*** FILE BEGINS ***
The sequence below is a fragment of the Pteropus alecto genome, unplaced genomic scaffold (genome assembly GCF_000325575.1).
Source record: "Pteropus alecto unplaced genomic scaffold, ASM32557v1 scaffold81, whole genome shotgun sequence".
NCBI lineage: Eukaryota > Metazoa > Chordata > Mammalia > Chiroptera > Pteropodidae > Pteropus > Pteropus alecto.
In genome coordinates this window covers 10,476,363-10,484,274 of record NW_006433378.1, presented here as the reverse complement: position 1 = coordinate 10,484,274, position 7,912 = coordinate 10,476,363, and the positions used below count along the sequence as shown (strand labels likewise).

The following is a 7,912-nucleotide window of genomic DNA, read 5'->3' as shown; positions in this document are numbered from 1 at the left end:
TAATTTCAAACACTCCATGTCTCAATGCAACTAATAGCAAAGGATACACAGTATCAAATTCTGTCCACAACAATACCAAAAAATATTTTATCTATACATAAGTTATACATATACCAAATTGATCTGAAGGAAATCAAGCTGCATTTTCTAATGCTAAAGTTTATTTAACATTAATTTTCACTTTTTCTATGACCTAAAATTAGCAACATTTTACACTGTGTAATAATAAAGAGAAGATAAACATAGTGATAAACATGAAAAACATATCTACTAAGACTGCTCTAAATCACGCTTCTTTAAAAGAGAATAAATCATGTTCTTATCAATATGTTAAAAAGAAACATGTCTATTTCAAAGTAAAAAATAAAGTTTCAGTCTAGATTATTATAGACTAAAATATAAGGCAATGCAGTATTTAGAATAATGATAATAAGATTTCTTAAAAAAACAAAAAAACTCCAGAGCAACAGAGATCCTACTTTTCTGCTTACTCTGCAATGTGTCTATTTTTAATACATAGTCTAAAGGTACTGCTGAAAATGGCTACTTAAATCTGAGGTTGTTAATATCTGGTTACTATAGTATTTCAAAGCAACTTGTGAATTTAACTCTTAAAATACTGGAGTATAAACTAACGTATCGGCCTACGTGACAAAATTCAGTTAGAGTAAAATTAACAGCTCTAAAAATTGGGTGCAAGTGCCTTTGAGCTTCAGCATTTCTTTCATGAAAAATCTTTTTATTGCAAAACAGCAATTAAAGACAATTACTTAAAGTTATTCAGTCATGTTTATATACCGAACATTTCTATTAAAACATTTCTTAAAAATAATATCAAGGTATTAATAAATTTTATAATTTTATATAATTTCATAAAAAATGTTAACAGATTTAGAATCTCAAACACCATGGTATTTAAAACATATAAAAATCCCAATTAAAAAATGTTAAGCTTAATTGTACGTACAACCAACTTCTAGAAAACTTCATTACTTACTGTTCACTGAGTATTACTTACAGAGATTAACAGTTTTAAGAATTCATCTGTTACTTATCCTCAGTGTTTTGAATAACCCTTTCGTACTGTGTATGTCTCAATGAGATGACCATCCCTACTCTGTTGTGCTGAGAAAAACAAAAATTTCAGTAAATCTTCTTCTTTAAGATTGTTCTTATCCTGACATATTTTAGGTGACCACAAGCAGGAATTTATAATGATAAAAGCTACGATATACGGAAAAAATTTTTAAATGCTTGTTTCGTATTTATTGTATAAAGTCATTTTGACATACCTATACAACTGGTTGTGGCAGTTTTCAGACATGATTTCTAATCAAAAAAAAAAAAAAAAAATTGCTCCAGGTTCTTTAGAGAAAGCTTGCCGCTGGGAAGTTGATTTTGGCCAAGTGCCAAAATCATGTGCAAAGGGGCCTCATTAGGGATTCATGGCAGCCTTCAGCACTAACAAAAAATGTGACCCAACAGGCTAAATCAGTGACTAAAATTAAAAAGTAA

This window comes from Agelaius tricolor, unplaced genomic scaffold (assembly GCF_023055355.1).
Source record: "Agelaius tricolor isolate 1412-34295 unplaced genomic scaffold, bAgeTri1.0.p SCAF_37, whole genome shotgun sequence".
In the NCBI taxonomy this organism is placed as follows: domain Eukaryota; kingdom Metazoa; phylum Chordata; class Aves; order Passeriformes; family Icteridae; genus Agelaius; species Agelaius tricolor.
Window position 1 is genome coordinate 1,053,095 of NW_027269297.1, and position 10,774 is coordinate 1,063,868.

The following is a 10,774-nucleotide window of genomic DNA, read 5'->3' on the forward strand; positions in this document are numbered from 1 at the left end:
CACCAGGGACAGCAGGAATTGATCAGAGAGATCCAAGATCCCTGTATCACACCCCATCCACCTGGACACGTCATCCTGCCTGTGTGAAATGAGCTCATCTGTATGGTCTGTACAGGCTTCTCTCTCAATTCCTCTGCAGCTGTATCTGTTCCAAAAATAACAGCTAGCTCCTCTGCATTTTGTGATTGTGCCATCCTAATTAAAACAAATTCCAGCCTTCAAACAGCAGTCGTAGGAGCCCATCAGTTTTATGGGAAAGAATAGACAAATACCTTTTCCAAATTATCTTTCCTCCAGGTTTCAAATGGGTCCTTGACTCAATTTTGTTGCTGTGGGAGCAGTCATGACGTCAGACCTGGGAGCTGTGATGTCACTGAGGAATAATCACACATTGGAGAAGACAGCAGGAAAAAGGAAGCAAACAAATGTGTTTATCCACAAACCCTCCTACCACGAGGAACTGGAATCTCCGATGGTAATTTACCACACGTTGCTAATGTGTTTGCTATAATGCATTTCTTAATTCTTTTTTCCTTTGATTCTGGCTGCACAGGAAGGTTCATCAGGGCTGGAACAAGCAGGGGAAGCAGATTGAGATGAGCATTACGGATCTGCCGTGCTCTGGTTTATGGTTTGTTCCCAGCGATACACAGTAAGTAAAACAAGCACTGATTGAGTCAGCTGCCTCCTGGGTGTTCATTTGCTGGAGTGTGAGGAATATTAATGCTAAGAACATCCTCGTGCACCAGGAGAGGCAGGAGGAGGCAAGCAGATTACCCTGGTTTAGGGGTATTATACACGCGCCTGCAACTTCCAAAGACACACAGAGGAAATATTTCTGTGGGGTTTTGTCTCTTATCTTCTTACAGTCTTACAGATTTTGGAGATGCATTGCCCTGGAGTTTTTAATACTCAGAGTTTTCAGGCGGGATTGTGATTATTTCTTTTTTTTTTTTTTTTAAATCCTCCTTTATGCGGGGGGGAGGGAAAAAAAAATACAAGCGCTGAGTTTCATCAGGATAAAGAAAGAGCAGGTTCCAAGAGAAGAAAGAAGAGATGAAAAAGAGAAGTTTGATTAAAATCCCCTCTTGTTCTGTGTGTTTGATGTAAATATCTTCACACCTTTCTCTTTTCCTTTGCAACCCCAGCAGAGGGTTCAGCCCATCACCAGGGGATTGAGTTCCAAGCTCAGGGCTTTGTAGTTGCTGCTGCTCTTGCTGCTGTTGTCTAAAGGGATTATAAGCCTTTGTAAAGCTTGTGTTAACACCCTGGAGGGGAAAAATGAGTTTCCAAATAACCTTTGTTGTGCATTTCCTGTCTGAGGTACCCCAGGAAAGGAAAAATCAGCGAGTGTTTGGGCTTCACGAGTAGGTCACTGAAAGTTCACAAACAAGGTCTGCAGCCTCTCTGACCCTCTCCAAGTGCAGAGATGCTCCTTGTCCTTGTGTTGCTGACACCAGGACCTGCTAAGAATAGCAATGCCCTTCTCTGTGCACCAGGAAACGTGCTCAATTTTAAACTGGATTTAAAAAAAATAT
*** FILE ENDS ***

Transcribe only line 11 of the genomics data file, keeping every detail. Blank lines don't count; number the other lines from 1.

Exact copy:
The following is a 10,774-nucleotide window of genomic DNA, read 5'->3' on the forward strand; positions in this document are numbered from 1 at the left end: